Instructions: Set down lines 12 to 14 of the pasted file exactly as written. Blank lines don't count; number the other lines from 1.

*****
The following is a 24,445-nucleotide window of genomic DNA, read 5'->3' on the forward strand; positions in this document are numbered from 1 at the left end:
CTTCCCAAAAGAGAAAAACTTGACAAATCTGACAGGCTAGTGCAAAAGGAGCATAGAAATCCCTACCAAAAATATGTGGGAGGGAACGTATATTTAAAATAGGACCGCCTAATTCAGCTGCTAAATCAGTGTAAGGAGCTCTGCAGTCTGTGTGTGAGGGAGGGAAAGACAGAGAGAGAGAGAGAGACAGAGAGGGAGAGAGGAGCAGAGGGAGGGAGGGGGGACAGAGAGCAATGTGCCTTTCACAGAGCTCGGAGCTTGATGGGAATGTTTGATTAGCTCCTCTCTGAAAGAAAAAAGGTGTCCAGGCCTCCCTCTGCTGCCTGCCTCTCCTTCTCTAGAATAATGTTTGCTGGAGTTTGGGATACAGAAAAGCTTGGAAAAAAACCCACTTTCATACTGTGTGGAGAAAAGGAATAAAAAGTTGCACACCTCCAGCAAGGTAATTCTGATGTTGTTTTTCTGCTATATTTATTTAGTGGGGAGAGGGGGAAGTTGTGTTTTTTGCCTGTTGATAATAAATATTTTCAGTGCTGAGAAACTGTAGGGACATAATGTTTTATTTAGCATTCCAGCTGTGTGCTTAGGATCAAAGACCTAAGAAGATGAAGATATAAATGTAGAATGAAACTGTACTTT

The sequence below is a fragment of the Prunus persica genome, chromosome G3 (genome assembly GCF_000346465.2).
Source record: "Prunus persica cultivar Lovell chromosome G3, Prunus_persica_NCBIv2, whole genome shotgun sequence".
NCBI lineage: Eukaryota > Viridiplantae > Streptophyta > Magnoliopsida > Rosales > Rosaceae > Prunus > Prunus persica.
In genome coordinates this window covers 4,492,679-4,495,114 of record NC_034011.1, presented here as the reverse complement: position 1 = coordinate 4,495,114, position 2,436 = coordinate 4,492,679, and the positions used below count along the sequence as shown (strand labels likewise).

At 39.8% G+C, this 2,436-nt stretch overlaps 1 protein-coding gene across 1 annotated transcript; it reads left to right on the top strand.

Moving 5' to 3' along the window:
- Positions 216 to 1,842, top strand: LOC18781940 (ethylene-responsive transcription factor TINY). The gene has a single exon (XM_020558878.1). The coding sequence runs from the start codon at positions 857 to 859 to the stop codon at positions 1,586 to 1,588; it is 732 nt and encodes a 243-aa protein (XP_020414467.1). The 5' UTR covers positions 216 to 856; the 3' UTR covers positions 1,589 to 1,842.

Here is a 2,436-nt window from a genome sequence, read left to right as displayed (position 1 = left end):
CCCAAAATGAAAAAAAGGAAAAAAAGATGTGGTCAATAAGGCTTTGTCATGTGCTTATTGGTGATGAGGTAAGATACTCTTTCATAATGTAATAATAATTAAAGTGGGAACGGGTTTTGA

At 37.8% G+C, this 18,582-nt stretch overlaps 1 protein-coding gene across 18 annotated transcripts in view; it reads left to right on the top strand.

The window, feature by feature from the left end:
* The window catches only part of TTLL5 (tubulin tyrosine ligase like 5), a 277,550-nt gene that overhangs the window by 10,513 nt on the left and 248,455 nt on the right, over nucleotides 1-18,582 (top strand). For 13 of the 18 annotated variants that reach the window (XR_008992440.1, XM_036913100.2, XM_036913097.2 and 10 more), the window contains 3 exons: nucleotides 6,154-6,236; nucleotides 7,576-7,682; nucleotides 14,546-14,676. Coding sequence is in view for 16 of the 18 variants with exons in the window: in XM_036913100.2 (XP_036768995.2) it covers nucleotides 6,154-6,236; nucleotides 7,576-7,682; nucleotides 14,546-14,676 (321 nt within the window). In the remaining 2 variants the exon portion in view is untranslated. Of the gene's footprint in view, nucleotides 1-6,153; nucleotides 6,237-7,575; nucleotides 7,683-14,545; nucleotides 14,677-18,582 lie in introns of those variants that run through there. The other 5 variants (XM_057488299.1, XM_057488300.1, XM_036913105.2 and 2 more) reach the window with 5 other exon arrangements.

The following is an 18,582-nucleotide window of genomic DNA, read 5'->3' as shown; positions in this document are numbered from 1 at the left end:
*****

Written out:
At 37.8% G+C, this 18,582-nt stretch overlaps 1 protein-coding gene across 18 annotated transcripts in view; it reads left to right on the top strand.

The window, feature by feature from the left end:
* The window catches only part of TTLL5 (tubulin tyrosine ligase like 5), a 277,550-nt gene that overhangs the window by 10,513 nt on the left and 248,455 nt on the right, over nucleotides 1-18,582 (top strand). For 13 of the 18 annotated variants that reach the window (XR_008992440.1, XM_036913100.2, XM_036913097.2 and 10 more), the window contains 3 exons: nucleotides 6,154-6,236; nucleotides 7,576-7,682; nucleotides 14,546-14,676. Coding sequence is in view for 16 of the 18 variants with exons in the window: in XM_036913100.2 (XP_036768995.2) it covers nucleotides 6,154-6,236; nucleotides 7,576-7,682; nucleotides 14,546-14,676 (321 nt within the window). In the remaining 2 variants the exon portion in view is untranslated. Of the gene's footprint in view, nucleotides 1-6,153; nucleotides 6,237-7,575; nucleotides 7,683-14,545; nucleotides 14,677-18,582 lie in introns of those variants that run through there. The other 5 variants (XM_057488299.1, XM_057488300.1, XM_036913105.2 and 2 more) reach the window with 5 other exon arrangements.